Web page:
“Companies want to come to these areas because they want to align themselves with what they stand for,” Lendlease’s Project Director for the International Quarter London Lisa Gledhill said. “Companies are interested in attracting talent and they like what East London stands for — it is fresh and new and interesting. An area like Stratford and the Olympic Park stands for health and wellbeing and companies want to tap into that.”
The International Quarter and the former Olympic Park is a redevelopment on a massive scale, but it too benefits from proximity to existing cultural hotbeds, like Fish Island in Hackney, referenced by both Gledhill and Robinson as an area with lots of small creative companies that larger occupiers want to be close to.
The office portion of the International Quarter will total 4M SF, and occupiers including the Financial Conduct Authority, Transport for London, Cancer Research and the British Council have already occupied around 840K SF of that.
And success is breeding success in East London. The existing cultural and creative infrastructure is drawing new cultural institutions to the area, making it even more appealing for residents and companies looking to move there.
The Victoria & Albert art and design museum is one of these institutions. It is selling Blythe House, its archive facility in West London which houses more than 8km of corridors, and moving to the new Stratford Waterfront cultural quarter on the Olympic Park alongside University College London, the London College of Fashion and Sadlers Wells Theatre.
It will occupy around 65K SF at Stratford Waterfront and also take overflow space at Here East, the workspace facility created out of the former Olympic Broadcasting Centre.
Its reasons for moving to East London throw into sharp relief the area’s lasting appeal — an existing talent pool, proximity to other cultural institutions and room to expand.
“We’re an art and design museum, so we already have a deep existing network in that area, and a lot of our staff live in the area,” V&A Chief Operating Officer Tim Reeve said. “But there was a whole ecosystem which drew us. You have the range and breadth of partners we’ll be working with in Stratford, like Sadlers Wells and the London College of Fashion; plus places like the Stratford Theatre and the organisations already present in Hackney Wick; people like Plexal at Here East; and Mossbourne Community Academy and a whole range of other schools large and small.”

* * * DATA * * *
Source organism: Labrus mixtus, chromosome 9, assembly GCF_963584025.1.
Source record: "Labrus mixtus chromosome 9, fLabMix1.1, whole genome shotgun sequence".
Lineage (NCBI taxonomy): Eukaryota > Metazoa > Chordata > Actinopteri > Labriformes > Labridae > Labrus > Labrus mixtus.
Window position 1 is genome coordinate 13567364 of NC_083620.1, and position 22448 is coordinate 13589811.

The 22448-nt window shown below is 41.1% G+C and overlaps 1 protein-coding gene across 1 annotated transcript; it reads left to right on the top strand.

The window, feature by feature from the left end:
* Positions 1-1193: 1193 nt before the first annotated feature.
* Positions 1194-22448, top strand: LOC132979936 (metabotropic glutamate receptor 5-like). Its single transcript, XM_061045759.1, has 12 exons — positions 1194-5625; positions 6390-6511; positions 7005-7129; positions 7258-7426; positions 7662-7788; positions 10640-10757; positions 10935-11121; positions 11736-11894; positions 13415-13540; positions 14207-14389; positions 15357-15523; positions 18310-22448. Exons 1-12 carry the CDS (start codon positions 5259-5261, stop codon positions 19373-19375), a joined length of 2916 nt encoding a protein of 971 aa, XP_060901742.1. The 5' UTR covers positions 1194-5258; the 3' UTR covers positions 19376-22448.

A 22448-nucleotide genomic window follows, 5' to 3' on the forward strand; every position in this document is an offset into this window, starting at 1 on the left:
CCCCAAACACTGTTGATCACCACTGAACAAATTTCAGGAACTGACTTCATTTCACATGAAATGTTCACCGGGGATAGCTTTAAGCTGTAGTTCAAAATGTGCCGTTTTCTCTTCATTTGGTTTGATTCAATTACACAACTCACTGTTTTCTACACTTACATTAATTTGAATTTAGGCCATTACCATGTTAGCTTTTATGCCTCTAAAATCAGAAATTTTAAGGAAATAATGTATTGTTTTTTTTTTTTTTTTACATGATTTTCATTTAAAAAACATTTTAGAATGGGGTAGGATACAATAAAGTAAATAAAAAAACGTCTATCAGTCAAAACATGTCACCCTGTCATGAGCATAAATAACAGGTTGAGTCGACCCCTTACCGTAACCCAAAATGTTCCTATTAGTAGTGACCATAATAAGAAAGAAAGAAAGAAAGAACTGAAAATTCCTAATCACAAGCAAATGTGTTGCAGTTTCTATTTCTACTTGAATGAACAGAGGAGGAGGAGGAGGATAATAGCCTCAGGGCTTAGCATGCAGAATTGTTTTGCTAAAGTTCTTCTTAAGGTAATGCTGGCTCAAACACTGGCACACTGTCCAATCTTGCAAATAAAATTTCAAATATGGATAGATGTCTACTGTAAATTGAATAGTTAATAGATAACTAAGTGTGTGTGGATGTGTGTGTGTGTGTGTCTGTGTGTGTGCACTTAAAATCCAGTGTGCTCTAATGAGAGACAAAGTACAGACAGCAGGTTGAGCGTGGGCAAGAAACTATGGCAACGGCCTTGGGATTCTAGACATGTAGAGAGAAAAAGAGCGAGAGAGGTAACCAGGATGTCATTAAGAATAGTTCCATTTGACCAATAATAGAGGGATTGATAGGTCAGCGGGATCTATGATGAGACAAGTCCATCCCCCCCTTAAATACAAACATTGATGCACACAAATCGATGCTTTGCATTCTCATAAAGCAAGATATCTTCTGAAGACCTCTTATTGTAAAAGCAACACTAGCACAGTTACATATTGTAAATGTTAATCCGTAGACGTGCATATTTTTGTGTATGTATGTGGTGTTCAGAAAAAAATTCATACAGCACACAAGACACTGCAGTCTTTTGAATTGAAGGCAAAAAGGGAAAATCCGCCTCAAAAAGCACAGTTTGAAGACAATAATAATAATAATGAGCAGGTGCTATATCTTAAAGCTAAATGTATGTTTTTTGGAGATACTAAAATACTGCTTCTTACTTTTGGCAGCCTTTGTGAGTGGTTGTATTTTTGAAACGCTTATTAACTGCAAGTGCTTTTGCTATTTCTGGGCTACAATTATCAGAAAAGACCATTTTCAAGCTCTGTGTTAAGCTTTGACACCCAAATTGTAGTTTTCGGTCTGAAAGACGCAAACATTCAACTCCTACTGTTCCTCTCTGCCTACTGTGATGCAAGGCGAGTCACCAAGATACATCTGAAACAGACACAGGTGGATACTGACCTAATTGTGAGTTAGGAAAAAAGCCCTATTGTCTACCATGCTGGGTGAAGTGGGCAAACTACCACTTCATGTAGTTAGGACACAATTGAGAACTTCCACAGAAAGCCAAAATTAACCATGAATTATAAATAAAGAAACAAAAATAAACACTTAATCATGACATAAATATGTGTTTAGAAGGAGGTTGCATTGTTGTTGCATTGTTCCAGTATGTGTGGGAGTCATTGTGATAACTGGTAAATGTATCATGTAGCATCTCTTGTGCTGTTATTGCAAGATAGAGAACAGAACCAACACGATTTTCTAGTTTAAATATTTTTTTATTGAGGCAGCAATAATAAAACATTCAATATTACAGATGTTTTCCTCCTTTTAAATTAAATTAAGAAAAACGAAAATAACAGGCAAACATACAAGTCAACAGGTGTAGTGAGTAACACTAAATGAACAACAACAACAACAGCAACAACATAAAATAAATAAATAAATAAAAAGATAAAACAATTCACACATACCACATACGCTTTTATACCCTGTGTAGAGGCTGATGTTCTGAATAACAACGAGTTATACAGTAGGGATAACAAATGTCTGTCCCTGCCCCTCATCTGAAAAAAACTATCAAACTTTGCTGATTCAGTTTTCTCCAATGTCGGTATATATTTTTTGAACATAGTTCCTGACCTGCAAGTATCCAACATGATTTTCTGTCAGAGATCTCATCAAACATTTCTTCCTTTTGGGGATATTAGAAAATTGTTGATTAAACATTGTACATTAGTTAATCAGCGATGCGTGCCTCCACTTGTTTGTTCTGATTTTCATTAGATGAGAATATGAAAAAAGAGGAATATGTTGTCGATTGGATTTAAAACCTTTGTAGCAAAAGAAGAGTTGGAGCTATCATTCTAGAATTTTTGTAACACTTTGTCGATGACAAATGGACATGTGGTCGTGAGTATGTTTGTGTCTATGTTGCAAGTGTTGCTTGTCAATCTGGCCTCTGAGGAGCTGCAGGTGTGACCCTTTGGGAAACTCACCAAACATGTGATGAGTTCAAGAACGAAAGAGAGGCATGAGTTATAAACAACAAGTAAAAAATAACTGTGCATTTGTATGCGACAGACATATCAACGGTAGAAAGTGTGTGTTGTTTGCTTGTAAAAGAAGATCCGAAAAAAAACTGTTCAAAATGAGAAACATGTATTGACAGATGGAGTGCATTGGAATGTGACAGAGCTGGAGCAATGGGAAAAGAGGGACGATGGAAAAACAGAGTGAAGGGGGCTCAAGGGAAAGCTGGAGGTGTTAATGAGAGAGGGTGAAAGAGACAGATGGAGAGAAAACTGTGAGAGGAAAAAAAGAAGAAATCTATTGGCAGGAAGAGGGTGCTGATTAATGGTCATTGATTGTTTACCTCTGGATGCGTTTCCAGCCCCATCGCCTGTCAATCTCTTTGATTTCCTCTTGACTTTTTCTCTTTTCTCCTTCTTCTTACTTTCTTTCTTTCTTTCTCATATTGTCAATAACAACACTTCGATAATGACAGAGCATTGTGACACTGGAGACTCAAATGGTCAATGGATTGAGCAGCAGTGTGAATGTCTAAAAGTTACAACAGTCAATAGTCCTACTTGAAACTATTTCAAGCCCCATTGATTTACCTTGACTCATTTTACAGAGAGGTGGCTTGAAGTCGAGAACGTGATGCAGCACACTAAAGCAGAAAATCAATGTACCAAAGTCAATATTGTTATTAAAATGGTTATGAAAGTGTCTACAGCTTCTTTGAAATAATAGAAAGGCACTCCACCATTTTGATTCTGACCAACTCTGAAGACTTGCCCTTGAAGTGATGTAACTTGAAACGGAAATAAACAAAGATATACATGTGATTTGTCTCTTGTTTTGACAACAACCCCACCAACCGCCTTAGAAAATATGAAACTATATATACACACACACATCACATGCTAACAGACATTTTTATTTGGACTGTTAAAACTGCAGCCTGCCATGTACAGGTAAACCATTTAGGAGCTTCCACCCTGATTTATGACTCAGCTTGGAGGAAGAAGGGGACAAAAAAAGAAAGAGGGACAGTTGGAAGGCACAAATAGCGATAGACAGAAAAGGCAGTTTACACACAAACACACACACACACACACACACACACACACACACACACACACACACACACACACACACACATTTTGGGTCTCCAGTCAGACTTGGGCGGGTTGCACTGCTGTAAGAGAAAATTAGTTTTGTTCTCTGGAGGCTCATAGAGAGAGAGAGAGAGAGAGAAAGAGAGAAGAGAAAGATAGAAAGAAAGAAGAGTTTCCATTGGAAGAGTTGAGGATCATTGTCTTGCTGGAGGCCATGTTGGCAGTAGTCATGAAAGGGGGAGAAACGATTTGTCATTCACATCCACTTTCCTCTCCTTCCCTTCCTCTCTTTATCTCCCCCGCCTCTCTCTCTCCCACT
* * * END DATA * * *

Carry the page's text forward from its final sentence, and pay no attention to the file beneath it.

Reeve said that historically major museums and galleries had not had a presence in East London, due to the nature of London’s geography at the moment they were born. But London’s geography and infrastructure today are drawing these large institutions east.
“You have to remember that when Albertopolis was created, the area was just a field,” Reeve said, referring to the nickname given during the 19th century when the cluster of museums in South Kensington including the V&A, the Natural History Museum and the Royal Albert Hall was created, a process led by Prince Albert, husband of Queen Victoria.
“East London is a former industrial hub, so there is plenty of space available for large-scale projects,” he said. Mirroring Gledhill’s comment about being aligned with what an area stands for, he said this industrial past drew the V&A to the area. “When the Bethnal Green Museum (now the V&A Museum of Childhood) was created in the 19th century, it was with the idea of bringing culture to the industrial areas of East London. We’re a museum about design and making, so that industrial heritage has a big appeal for us.”
Stratford is not the only place where there is plenty of available post-industrial land — Docklands, and further east areas like Silvertown fit that bill perfectly too, and transport links like Crossrail will make them even more accessible. East London looks set fair to be the engine of London’s growth for some time yet.
Learn more at Bisnow's Future of East London event 12 June — Reeve, Gledhill and Robinson will be presenting. For a discount to the event use code EL30.